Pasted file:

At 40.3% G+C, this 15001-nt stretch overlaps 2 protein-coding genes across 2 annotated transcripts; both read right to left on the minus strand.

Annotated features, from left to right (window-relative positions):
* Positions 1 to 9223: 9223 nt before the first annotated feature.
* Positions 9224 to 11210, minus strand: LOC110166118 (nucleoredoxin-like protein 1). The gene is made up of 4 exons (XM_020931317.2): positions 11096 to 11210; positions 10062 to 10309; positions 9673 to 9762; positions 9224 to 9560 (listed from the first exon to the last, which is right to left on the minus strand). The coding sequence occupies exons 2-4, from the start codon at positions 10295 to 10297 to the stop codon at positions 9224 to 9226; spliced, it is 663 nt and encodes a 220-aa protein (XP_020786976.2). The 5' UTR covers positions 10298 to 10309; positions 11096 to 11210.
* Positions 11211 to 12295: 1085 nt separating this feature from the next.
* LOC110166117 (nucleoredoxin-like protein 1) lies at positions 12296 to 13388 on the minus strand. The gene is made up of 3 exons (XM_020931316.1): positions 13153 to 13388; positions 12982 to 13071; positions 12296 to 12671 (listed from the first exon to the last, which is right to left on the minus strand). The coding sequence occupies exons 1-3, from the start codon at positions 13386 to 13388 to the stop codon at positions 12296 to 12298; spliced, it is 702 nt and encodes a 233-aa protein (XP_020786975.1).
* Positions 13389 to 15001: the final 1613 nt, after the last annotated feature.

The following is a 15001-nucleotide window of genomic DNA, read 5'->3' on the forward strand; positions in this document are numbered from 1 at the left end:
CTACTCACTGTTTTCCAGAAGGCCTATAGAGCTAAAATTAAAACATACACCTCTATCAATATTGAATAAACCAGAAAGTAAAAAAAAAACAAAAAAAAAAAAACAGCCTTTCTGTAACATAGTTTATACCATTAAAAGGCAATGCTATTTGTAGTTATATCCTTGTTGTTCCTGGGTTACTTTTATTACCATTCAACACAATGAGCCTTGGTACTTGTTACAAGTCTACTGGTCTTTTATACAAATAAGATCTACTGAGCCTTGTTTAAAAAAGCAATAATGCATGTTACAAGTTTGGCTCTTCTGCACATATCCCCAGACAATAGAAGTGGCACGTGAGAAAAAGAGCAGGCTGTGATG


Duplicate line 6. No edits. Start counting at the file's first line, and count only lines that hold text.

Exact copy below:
* LOC110166117 (nucleoredoxin-like protein 1) lies at positions 12296 to 13388 on the minus strand. The gene is made up of 3 exons (XM_020931316.1): positions 13153 to 13388; positions 12982 to 13071; positions 12296 to 12671 (listed from the first exon to the last, which is right to left on the minus strand). The coding sequence occupies exons 1-3, from the start codon at positions 13386 to 13388 to the stop codon at positions 12296 to 12298; spliced, it is 702 nt and encodes a 233-aa protein (XP_020786975.1).